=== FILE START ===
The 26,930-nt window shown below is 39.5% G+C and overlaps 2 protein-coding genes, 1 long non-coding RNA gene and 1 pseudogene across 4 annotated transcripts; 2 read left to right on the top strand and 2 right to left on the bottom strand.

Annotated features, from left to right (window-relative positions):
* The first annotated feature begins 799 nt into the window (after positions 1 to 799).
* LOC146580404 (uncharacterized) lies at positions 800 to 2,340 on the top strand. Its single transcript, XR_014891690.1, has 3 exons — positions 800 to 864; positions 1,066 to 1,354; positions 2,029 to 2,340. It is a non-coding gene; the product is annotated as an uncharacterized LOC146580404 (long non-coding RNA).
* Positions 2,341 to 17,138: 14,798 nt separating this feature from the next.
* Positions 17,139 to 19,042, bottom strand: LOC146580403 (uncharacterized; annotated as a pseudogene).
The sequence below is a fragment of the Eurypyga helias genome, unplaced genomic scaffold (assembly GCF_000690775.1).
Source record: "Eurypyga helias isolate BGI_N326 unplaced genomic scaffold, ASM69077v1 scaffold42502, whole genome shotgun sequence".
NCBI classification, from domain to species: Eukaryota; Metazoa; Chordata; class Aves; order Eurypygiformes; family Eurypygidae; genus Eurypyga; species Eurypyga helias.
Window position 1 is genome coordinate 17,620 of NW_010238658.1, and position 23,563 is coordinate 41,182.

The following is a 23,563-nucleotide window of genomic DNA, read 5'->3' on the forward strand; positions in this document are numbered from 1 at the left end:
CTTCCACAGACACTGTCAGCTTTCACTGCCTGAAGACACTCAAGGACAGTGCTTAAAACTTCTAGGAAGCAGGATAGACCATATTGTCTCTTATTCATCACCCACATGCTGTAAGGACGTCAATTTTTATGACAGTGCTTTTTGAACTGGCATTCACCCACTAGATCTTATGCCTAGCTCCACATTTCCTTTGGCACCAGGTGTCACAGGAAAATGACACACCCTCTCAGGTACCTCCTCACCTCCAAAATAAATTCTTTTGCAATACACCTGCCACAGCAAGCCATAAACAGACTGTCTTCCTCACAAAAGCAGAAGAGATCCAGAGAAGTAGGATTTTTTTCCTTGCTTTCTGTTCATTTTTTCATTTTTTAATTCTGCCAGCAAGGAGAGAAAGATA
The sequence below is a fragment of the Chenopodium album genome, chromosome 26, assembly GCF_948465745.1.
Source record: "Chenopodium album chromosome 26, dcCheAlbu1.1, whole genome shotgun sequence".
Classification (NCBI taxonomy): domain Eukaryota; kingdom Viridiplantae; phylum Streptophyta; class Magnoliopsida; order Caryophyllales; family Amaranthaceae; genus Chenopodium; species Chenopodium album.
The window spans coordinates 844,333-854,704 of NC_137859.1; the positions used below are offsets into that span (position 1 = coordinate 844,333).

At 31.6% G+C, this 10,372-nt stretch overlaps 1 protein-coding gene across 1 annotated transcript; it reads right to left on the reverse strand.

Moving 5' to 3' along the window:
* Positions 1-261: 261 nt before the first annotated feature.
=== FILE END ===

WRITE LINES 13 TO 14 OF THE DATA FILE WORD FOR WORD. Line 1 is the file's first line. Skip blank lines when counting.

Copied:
The sequence below is a fragment of the Chenopodium album genome, chromosome 26, assembly GCF_948465745.1.
Source record: "Chenopodium album chromosome 26, dcCheAlbu1.1, whole genome shotgun sequence".